Body1: Lucent Chenille - Gold UV - small (BUY HERE)
Body2: Polar Chenille - Gold UV (BUY HERE)
Body3: Marabou - Tan (BUY HERE)
Collar: Ice Dub - UV Tan (BUY HERE)


Articulation wire (BUY HERE)
Articulation beads - Nuclear corn (BUY HERE)

Back Half:
Hook: Daiichi 2461 - #1 (BUY HERE)
Thread: UTC 140 - Tan  (BUY HERE)
Tail: Marabou - tan and white (BUY HERE)
Body1: Tinsel Chenille - Gold (BUY HERE)
Body2: Polar Chenille - Gold UV (BUY HERE)
Body3: Schlappen - White (BUY HERE)
Collar: Ice Dub - UV Tan (BUY HERE)


Copper Olive 

Front Half:
Hook: Daiichi 2461 - #1/0 (BUY HERE)
Thread: UTC 140 - Olive (BUY HERE)
Cone: Brass Cone Head - Copper (BUY HERE)
Tail: Marabou - Med. olive and light rust (BUY HERE)
Body1: Lucent chenille - Olive small (BUY HERE)
Body2: Polar Chenille - Olive copper (BUY HERE)
Body3: Marabou - Med. olive (BUY HERE)
Collar: Ice Dub - Brown olive (BUY HERE)


Articulation wire (BUY HERE)
Articulation beads - Electric Lizard (BUY HERE)

Back Half:
Hook: Daiichi 2461 - #1 (BUY HERE)
Thread: UTC 140 - Olive (BUY HERE)
Tail: Marabou - Med. olive and light rust (BUY HERE)
Body1: Tinsel Chenille - copper (BUY HERE)
Body2: Polar Chenille - Olive copper BUY HERE)
Body3: Schlappen - Olive (BUY HERE)
Collar: Ice Dub - UV Brown olive (BUY HERE)

Friday, February 6, 2015

The Huevo Frito: Alevin Trout or Salmon Pattern

A High Protein Streamer

Alevin Fly Pattern
A few years ago, a friend of mine was talking about an effective yet under-used style of fly pattern he uses each spring in waters where we fish for Brown and Rainbow Trout. Stories of gigantic hungry fish smashing this little helpless immature trout/salmon fry got me curious enough to mess around with a few patterns.

However, it wasn't until recently that I got a hankering to tweak some of my first versions of an Alevin (pronounced "aləvən") that I drummed up this little guy.

I call it the "Huevo Frito" (fried egg), in part cuz it's got an egg sack and in part because my nickname has been "Frito" for a good portion of my life. Makes sense but really doesn't matter I guess.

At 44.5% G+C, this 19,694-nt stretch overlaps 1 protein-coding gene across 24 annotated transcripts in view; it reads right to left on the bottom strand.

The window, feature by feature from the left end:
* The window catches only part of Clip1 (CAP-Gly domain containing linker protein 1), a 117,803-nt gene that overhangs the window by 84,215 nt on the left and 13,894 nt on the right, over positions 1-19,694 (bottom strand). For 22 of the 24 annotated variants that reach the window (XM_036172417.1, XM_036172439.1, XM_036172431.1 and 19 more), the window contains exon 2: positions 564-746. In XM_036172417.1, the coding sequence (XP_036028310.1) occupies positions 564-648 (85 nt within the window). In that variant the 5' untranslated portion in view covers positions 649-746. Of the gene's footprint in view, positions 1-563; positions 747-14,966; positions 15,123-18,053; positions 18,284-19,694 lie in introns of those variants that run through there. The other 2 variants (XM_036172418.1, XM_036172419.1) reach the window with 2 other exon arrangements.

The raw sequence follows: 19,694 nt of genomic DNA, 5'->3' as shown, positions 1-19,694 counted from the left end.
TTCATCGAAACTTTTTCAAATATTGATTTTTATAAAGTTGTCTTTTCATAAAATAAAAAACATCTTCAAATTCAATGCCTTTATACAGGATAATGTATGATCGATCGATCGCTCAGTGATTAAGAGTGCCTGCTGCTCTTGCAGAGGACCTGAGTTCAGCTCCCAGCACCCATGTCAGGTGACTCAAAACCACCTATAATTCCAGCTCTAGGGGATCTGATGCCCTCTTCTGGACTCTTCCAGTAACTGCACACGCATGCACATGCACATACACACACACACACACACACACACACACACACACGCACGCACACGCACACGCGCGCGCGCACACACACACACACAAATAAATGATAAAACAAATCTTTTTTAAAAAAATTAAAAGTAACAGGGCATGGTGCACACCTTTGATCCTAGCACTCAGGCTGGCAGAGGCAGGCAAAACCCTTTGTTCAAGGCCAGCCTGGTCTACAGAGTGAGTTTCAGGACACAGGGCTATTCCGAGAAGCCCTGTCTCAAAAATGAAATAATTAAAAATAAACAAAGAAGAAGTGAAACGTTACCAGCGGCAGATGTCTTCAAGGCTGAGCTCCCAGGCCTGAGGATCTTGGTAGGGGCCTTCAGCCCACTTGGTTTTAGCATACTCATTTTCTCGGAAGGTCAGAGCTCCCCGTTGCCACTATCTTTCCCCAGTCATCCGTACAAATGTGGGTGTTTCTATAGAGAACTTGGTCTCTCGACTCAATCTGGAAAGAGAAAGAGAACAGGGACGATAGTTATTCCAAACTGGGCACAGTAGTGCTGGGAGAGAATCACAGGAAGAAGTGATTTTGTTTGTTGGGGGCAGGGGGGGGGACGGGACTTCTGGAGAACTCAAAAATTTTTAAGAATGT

Anyhoo...the kicker on this pattern is the tungsten bead/egg sac that will be tied in "belly scratcher" style and keep the super-sharp saltwater/streamer hook riding hook-point up. And it wouldn't be complete without all the Loon UV goodness we apply to it. From the fly paint to the UV Clear fly finish, Loon's got it dialed in.

You can either fish it streamer-style or even fish it Euro/Czech nymph style giving it a jerk or two as you drag through the drift.

So here it is:

Material List

Hook: Daiichi 2546 #4 -- Buy Here
Thread: Veevus 10/0, White -- Buy Here 
Eyes: Fish Skull Living Eyes, Wind, 3mm -- Buy Here
Egg: 3.8 mm tungsten, Orange -- Buy Here
Under-Body: Pearl Tinsel, Large  -- Buy Here
Body: Arctic Fox Tail, White -- Buy Here
          & Flash 'n Slinky, Bronze Back  -- Buy Here
Egg Yolk: Loon UV Fly Paint, Orange  -- Buy Here
Egg Sac: Loon UV Clear Fly Finish, Thick -- Buy Here
Coating: Loon UV Clear Fly Finish, Flow  -- Buy Here

Tuesday, February 3, 2015

The Tube Fly Primer, Part 1: Why Tubes?

Tying Has Gone Down the Tubes

A few years back, based primarily on the need to find a way to huck big bass poppers with my fly rod
Tube fly, popper style
without having to worry about gigantic hooks, I made the dive into tube flies. Once I started messing around with tubes, it really opened a whole new world of tying for me and has helped me produce some effective patterns over the years. And given some of the factors we'll go into here, it's definitely a tying method you should not be ignoring.

Besides an excuse to buy more fancy tools and materials, there are some definite advantages to tube flies -- regardless of the specific patterns you'll be whipping up.

First off, and this is the biggest advantage from my vantage point, you can tie a fly with a much bigger and longer profile without adding the weight and worry of a large hook. For me, it was the need to cast some bigger salt-water poppers. When I got into the size hooks that would match the big poppers, I was looking at something that turn my popper into something akin to a hand-grenade (not to mention the cost of the bigger hooks). With tube flies, on the other hand, you can really mix and match the sizes and hook types since you're not constrained to have to build the fly onto the hook itself. You can create enormous profile flies and pair them up with smaller hooks that will still pierce flesh and land even the biggest fish.